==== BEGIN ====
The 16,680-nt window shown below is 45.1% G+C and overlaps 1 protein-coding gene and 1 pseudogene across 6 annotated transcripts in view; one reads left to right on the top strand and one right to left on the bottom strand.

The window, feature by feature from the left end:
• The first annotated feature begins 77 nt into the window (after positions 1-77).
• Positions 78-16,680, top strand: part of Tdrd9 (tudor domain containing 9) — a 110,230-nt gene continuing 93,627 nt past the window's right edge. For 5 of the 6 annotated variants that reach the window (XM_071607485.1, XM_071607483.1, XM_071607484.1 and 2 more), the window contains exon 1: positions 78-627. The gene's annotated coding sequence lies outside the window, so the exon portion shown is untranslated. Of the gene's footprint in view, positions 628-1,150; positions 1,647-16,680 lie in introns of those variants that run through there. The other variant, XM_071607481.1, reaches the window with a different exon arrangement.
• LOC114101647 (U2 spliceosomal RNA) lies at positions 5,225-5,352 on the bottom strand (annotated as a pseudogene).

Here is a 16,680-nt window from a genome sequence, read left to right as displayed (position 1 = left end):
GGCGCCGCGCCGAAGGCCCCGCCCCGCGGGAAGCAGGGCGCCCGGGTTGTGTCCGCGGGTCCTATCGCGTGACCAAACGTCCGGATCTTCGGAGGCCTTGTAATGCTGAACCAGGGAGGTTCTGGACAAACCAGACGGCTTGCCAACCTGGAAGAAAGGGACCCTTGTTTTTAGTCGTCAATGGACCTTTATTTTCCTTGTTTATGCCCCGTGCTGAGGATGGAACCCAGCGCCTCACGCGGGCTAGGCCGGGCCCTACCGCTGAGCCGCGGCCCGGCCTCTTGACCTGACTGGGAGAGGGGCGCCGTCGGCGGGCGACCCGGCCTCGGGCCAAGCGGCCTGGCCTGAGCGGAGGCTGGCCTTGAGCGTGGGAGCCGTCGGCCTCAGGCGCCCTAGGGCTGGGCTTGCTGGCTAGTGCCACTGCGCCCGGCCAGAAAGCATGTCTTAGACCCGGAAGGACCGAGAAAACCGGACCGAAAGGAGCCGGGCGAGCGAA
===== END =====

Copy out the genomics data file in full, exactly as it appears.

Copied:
The 16,680-nt window shown below is 45.1% G+C and overlaps 1 protein-coding gene and 1 pseudogene across 6 annotated transcripts in view; one reads left to right on the top strand and one right to left on the bottom strand.

The window, feature by feature from the left end:
• The first annotated feature begins 77 nt into the window (after positions 1-77).
• Positions 78-16,680, top strand: part of Tdrd9 (tudor domain containing 9) — a 110,230-nt gene continuing 93,627 nt past the window's right edge. For 5 of the 6 annotated variants that reach the window (XM_071607485.1, XM_071607483.1, XM_071607484.1 and 2 more), the window contains exon 1: positions 78-627. The gene's annotated coding sequence lies outside the window, so the exon portion shown is untranslated. Of the gene's footprint in view, positions 628-1,150; positions 1,647-16,680 lie in introns of those variants that run through there. The other variant, XM_071607481.1, reaches the window with a different exon arrangement.
• LOC114101647 (U2 spliceosomal RNA) lies at positions 5,225-5,352 on the bottom strand (annotated as a pseudogene).

Here is a 16,680-nt window from a genome sequence, read left to right as displayed (position 1 = left end):
GGCGCCGCGCCGAAGGCCCCGCCCCGCGGGAAGCAGGGCGCCCGGGTTGTGTCCGCGGGTCCTATCGCGTGACCAAACGTCCGGATCTTCGGAGGCCTTGTAATGCTGAACCAGGGAGGTTCTGGACAAACCAGACGGCTTGCCAACCTGGAAGAAAGGGACCCTTGTTTTTAGTCGTCAATGGACCTTTATTTTCCTTGTTTATGCCCCGTGCTGAGGATGGAACCCAGCGCCTCACGCGGGCTAGGCCGGGCCCTACCGCTGAGCCGCGGCCCGGCCTCTTGACCTGACTGGGAGAGGGGCGCCGTCGGCGGGCGACCCGGCCTCGGGCCAAGCGGCCTGGCCTGAGCGGAGGCTGGCCTTGAGCGTGGGAGCCGTCGGCCTCAGGCGCCCTAGGGCTGGGCTTGCTGGCTAGTGCCACTGCGCCCGGCCAGAAAGCATGTCTTAGACCCGGAAGGACCGAGAAAACCGGACCGAAAGGAGCCGGGCGAGCGAA